Stack overflow

A stack overflow error can occur due to excessive memory usage on the call stack, which is where information is stored relating to the active subroutines in the program. The call stack has a limited amount of memory available to it.

                 Typically, when a stack overflow error occurs, the program crashes and can either freeze or close the program. Any unsaved data or work is lost. 

Causes of Stackoverflow:

1). The most common cause of stack overflow is excessively deep or infinite recursion. As we know the procedure of function calling, each time we call any function(subroutine), its returning address, parameters, etc. are stored in stack(specific area of RAM). So as the function calling increases, its data also increased and at the end memory of stack is full and after that stack overflow occurs.


 2). The other major cause of a stack overflow results from an attempt to allocate more memory on the stack than will fit, for example by creating local array variables that are too large. For this reason some authors recommend that arrays larger than a few kilobytes should be allocated dynamically instead of as a local variable.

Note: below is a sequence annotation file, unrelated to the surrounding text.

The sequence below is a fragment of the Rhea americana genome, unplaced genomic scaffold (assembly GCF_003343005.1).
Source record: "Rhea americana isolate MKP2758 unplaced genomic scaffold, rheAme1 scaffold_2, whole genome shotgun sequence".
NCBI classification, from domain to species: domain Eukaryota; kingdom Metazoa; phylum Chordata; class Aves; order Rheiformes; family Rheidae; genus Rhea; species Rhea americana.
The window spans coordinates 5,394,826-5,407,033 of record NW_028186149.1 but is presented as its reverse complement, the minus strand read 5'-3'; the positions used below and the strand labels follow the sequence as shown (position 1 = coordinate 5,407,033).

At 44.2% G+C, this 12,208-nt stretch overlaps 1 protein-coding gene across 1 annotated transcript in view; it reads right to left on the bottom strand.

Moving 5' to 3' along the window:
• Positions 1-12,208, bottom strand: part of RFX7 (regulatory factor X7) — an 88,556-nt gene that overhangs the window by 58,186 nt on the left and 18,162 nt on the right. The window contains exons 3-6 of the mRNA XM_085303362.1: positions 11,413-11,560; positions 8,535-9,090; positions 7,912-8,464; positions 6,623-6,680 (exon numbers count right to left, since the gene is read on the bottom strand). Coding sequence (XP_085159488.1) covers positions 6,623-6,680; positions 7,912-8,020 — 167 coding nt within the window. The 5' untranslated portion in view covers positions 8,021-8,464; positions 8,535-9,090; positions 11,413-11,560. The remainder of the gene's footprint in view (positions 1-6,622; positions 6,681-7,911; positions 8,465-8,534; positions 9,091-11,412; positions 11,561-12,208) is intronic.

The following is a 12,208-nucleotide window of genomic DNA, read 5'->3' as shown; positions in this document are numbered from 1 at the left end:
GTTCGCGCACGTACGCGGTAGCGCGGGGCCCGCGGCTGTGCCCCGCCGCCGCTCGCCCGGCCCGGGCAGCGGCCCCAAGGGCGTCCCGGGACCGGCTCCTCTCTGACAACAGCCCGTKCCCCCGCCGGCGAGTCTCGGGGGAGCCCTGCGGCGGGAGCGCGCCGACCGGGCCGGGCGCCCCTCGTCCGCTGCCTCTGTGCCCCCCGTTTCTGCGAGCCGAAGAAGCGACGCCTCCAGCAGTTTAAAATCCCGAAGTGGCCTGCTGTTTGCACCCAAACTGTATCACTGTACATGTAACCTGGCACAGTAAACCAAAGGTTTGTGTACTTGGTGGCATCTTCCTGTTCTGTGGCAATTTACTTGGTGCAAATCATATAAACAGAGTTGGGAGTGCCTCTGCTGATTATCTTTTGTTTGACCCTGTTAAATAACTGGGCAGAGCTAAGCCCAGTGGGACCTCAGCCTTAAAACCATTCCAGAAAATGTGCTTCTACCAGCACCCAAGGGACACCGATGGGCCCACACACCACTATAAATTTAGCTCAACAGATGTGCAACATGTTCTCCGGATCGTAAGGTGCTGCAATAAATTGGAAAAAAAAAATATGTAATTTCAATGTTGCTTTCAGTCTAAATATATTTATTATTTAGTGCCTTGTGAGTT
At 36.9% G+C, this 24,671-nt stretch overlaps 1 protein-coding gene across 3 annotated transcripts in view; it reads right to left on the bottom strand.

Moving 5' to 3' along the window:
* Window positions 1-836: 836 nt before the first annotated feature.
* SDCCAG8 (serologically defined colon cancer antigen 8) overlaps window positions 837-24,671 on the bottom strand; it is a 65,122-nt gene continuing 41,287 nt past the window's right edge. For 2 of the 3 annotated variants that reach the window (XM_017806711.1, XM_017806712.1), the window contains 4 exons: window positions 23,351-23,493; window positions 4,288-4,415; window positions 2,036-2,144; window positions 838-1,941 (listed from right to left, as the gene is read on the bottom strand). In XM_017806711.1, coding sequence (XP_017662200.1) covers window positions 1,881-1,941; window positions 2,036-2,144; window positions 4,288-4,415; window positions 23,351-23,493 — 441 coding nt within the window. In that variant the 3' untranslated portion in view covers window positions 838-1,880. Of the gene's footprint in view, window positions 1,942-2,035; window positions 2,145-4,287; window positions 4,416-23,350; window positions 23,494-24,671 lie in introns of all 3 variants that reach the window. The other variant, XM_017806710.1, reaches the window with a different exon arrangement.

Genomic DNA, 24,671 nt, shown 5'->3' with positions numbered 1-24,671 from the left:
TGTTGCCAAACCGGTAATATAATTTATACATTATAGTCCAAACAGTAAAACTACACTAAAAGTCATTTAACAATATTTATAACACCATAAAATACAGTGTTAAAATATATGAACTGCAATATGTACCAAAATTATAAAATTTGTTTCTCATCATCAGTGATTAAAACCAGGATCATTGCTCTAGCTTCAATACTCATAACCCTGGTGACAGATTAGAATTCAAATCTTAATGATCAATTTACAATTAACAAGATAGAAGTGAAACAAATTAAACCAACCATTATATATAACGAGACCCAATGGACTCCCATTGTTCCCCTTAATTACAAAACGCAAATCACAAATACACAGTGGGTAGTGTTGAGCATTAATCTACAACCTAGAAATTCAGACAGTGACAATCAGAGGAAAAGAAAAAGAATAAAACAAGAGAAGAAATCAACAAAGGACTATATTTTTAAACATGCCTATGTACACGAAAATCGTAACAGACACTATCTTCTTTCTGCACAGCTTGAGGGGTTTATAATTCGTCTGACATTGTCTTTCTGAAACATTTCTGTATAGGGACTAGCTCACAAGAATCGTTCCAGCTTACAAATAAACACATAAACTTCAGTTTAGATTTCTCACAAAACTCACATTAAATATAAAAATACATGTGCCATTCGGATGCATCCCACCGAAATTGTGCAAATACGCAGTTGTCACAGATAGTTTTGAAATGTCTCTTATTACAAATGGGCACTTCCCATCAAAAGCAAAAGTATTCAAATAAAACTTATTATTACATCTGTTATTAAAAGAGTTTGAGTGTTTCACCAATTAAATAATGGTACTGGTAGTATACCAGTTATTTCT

Segmentation fault

A segmentation fault or access violation occurs when a program attempts to access a memory location that is not exist, or attempts to access a memory location in a way that is not allowed.


Causes of segmentation fault:

  • it arise primarily due to errors in use of pointers for virtual memory addressing, particularly illegal access.
  • De-referencing NULL pointers – this is special-cased by memory management hardware.
  • Attempting to access a nonexistent memory address (outside process’s address space).
  • Attempting to access memory the program does not have rights to (such as kernel structures in process context).
  • Attempting to write read-only memory (such as code segment).

Memory leak

In computer science, a memory leak occurs when a computer program incorrectly manages memory allocations in such a way that memory which is no longer needed is not released.

                 Memory is allocated but not released eventually causing the system to page virtual memory to the hard drive which slowing the application or crashing the application when than the computer memory resource limits are reached. The system may stop working as these limits are approached.


Fragmentation or Memory Corruption

Memory when altered without an explicit assignment due to the inadvertent and unexpected altering of data held in memory or the altering of a pointer to a specific place in memory.

Example 1:

Example 2:

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